• Failing to disclose to customers that the variable annuity replacement they were proposing would reduce or eliminate important features contained in their existing variable annuity such as guaranteed income benefits, accrued death benefits and guaranteed fixed interest account riders;
  • Representing to customers the variable annuity they already had was more expensive than the one they were proposing even though the opposite was true, causing customers to pay fees to switch to a more costly product without benefit and
  • Understating the value of the death benefits of customers’ existing variable annuity in disclosures that were required under New York State Regulation 60.

Training and Oversight Was Insufficient

FINRA also found fault with Metlife’s failure to ensure that it’s representatives had accurate information about the variable annuities they recommended and that they did not properly train their brokers to comply with regulatory mandates to compare the relative costs and guarantees of the transactions they proposed. FINRA also discovered that principals of Metlife rubber stamped 99.79% of the variable annuity replacement contracts that they reviewed, even though more than 75% of these applications had materially inaccurate information in gross disregard for their obligation to review and scrutinize these sales.

Failure to Supervise GMIB Riders

Guaranteed Minimum Income Benefit (GMIB) riders were Metlife’s best selling variable annuity feature during the time period they were investigated. The rider was marketed to existing customers, some of whom already held Metlife annuities, as an economical and practical way to provide a guaranteed future income stream. GMIB riders are particularly complex and expensive with annual fees that range from 1 to 1.5 percent of the national income base value of the variable annuity. FINRA found that Metlife failed to properly train and supervise sales of GMIB’s because they were consistently recommending adding a GMIB as the reason to replace an annuity even though it would have been much less expensive to simply purchase a rider for their existing annuity. FINRA stopped short of accusing Metlife of doing this intentionally, instead finding that they were negligent in failing to supervise and train their representatives.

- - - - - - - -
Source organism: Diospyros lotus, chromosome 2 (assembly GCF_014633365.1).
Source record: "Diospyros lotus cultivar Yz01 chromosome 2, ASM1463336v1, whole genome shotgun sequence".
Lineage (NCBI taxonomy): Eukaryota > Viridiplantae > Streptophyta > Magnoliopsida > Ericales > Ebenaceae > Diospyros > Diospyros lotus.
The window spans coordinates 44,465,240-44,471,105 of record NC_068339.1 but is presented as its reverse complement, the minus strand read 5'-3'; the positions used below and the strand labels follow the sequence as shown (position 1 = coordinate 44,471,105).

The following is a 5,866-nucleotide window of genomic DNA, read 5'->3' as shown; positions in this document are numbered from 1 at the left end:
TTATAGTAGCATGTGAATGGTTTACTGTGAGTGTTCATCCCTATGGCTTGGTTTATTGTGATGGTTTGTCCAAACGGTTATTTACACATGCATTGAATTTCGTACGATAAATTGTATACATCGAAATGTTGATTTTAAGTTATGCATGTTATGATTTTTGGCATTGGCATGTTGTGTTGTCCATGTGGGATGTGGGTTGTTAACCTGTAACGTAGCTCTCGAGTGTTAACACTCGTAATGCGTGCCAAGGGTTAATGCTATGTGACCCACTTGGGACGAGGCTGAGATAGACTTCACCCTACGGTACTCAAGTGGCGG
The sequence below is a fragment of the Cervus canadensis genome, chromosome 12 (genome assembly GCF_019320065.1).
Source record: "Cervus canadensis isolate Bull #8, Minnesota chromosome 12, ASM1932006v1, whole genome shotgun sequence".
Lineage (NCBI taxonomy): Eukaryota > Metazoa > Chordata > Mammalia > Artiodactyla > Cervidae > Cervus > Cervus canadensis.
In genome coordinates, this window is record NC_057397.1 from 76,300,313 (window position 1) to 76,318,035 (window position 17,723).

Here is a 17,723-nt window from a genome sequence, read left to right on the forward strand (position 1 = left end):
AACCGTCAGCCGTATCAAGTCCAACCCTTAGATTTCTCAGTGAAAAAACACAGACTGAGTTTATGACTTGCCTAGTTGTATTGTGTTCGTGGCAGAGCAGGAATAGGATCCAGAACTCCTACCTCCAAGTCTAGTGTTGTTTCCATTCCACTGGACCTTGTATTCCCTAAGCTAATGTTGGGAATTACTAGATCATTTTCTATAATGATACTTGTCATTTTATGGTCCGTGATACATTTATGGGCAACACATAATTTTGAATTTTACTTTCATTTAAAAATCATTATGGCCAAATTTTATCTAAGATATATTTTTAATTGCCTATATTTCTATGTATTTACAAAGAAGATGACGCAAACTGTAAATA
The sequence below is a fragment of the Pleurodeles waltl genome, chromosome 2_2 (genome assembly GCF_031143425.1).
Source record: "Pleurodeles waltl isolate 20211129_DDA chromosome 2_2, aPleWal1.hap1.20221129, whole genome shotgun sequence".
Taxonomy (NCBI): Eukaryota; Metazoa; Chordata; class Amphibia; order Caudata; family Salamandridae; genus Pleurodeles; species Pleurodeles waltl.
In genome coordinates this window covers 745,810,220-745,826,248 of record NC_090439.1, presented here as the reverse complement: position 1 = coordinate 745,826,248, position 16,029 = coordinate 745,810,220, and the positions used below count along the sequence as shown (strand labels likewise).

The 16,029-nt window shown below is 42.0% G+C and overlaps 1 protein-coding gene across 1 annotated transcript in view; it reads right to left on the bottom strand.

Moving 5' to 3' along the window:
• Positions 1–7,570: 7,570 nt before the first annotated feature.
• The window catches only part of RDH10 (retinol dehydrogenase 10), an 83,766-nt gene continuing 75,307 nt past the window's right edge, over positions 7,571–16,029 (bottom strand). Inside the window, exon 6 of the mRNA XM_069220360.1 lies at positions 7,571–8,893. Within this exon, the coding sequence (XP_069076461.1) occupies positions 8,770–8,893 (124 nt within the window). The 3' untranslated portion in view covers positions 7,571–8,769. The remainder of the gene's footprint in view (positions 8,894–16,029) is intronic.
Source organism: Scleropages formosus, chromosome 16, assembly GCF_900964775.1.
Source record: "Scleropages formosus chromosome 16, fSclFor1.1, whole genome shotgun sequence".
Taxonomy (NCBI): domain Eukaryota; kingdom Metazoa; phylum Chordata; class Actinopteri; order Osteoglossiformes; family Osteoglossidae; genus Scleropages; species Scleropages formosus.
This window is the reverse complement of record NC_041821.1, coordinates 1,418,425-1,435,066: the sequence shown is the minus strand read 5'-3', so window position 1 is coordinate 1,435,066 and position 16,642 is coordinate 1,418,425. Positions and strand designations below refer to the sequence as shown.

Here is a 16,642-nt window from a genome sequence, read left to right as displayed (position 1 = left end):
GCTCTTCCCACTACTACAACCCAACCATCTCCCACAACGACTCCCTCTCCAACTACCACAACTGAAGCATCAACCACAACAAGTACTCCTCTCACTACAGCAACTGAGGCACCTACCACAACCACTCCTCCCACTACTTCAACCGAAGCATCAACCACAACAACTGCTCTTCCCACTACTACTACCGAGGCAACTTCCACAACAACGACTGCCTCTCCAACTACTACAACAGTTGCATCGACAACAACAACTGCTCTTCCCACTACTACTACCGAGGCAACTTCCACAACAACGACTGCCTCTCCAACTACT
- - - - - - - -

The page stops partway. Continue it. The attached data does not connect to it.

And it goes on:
Customers Received Misleading Statements

FINRA also found that since 2009, Metlife customers had been issued quarterly accounts that were misleading because they understated the total fees and other charges that were incurred on some contracts for variable annuities. It was common for a quarterly account statement to misrepresent the total fees and charges as $0.00, when the customer had actually paid substantial amounts of money for fees and charges.

MetLife Customers Suffered Financial Losses

If you’ve suffered a financial loss due to the negligence or intentional acts of a financial institution or their representatives, you’re entitled to make a claim for compensation to recover what you’ve lost. Financial institutions have a responsibility to comply with federal, state and local laws and regulations and when they fail to do so they can be held liable for their customer’s losses. If you believe you’ve been a victim, it’s important to speak to an experienced security law attorney about making a claim.

Did You Lose Money with MetLife?